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What a difference a year makes!

The LTRO was mentioned as a potential game changer, and the increased liquidity through this 3 year funding program has been a major catalyst for the recent risk asset rally. The "Black Swan" event of a complete market shut down with bank failures and a euro break-up were easy to visualize late in 2011, but the fact that the ECB has decided to embrace fiscal support and set off on a 3 year bank funding mission has at least taken the unthinkable off the table. The perfect storm for a sustained rally would not be complete without the Fed coming out with a statement prolonging super low interest rates for at least another year and a half.

Great for long term loans but bad for deposit holders? And this is where I think the opportunity within credit becomes so interesting for any discerning investor. One of my greatest bug bears has been the number of "unsophisticated" investors within equity markets (in spite of the greater volatility relative to credit), but now with interest rates so low, surely it is time for a number of smaller investors to start investing in credit.

Financials have a very interesting risk-return profile in this environment and are very attractive to opportunistic investors. One of my favorites, Lloyds' (NYSE:LYG) 7.5884% ECN note, (ISIN XS0459086582) currently trading at mid-80s cash price, implies a yield of around 10%. The risks associated with ECNs have reduced substantially over the last few months, and expect Lloyds to call this well before maturity date; so yield level can be a lot more compelling. Indeed the optionality in callable LT2 bond is not being priced into these instruments, implying a low to no probability of call. ISPIM 5.75'18 (XS0365303675), currently around high 80s cash price, has a yield to maturity of 5.67%, but if called implied return of over 15% (May 13 call date).

Or why not look at Italian 5yr dollar denominated government bonds (cash price 101.10 yield return 5.1%)? With the threat of implosion now a mere dot in the horizon and a Greek debt deal nearing completion this can be a nice coupon trade, while at the same time, a very compelling story to continue to grind in.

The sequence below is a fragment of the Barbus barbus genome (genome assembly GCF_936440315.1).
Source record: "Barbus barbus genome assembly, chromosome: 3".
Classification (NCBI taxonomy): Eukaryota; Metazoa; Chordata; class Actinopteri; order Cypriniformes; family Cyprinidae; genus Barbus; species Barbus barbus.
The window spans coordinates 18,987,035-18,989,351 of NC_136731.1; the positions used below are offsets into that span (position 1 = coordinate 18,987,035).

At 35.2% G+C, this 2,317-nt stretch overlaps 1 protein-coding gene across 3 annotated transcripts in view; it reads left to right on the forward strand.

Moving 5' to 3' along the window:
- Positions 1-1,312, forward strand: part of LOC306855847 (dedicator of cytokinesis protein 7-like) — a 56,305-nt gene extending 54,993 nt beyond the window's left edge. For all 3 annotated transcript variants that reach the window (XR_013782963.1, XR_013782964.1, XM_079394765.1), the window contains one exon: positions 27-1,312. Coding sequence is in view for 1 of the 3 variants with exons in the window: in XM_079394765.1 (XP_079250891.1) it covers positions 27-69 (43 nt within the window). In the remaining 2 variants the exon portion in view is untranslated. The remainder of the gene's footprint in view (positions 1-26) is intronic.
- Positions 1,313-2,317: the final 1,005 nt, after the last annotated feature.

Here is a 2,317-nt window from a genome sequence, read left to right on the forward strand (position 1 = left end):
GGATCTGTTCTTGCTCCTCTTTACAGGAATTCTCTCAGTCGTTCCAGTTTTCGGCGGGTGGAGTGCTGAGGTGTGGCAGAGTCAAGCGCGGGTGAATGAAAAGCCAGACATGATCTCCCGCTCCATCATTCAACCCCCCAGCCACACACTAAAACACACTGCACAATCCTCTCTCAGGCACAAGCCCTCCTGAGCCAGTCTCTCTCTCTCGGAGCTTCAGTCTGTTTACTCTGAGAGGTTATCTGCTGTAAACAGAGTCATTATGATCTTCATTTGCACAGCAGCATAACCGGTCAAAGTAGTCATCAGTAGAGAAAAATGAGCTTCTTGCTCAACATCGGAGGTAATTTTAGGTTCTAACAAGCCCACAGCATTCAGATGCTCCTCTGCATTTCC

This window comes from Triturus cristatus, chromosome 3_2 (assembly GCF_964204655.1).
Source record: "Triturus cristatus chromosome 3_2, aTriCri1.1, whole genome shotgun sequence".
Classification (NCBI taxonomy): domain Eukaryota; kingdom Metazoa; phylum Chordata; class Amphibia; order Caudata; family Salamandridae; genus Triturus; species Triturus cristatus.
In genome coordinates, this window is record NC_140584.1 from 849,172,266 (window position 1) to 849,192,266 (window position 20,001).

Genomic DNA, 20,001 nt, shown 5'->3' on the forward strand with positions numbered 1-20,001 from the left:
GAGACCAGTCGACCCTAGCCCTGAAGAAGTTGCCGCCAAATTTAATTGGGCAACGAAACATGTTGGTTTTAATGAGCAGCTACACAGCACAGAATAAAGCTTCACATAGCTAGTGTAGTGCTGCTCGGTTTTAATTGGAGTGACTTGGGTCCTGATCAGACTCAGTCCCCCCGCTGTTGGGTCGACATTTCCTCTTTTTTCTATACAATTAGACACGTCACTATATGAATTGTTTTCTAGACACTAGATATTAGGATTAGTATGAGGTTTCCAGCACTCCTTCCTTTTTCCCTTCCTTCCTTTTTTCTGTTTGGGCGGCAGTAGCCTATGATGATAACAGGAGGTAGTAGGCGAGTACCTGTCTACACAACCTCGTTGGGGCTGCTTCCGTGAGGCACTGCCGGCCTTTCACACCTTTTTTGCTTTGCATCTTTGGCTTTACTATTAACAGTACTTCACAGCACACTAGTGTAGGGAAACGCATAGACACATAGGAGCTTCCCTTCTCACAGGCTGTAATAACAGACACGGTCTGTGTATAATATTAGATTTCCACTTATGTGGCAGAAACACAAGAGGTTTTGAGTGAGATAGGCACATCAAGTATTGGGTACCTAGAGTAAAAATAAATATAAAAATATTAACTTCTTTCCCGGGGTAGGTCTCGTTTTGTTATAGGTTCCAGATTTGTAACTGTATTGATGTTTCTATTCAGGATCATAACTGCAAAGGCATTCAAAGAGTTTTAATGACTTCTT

If the trades above require investors to take a little more risk than acceptable in the current volatile market, yields of 3-6% are very achievable on benchmark liquid name, and surely that's a more interesting proposition than 0.5% offered in the current account. IBESM 3.5'15 (XS0222372178) is issued by Iberdrola (OTCPK:IBDRY), Spain's largest utility group with businesses in UK and US, and trades at slightly above par, implying a yield of around 3%. TITIM 4.95'14 (US87927VAL27) at near par and is also yielding 4.84% and given its international profile, with a near monopoly in Italy and strong presence in South America, is a good way to take a position in a safe but yielding asset.

With liquidity no longer a concern, capital raising remains the biggest challenge for European banks (the EBA has told banks to raise $150bn by Jun 12), given how distressed secondary levels had become on Bank paper (across all spectrum: unsecured, covered and asset backed). The easiest way for banks to improve capital ratios is to launch buy backs (tenders) for these products. It's the perfect zero sum game, normally the premium over current secondary levels makes it attractive for investors to tender their bonds to the originating bank, while for the bank it's an easy fix to improve their core Tier 1 ratio.

My favorite dark horse is Ireland; their response to the sovereign crisis has been the most credible (Michael Lewis's attempt notwithstanding) and the current sovereign/ financial rally is fully justified, given the fact that their medium term debt sustainability is credible. They have been the most active in announcing (and more importantly implementing) austerity measures, their economy remains significantly more competitive to other peripheral (or even mainstream) European nations, and with 10 year yields around 10%, this will continue to grind tighter based on positive economic growth this year. House price correction remains a concern but there is a lot to like about the Celtic Tigers. I like the covered bond profiles for both Bank of Ireland (NYSE:IRE) (BKIR'13 cash price 95.11 with 7.78%), while Emerald Building Society have an outstanding issue, EBS '12 is potentially a great trade with a maturity in November of this year at 95 cash price and 11%.

Fundamentally I remain bullish going into the short term; it feels a lot like early 2009 soon after Lehman's collapse when the US announced TARP and other liquidity measures, which led to a furious rally in risk assets. This time, the ECB has reluctantly taken the mantle and while one can argue the systemic risks remain, the liquidity measures announced will once again lead to a sustained (and since this is Europe, I suspect slightly more subdued) rally. It's time to pile into risk!

Disclosure: I have no positions in any stocks mentioned, and no plans to initiate any positions within the next 72 hours. Thinking of initiating a long position in LBP Capital No.1 LLOYDS 7.5884 20 XS0459086582.

Source: Finding Value In European Credit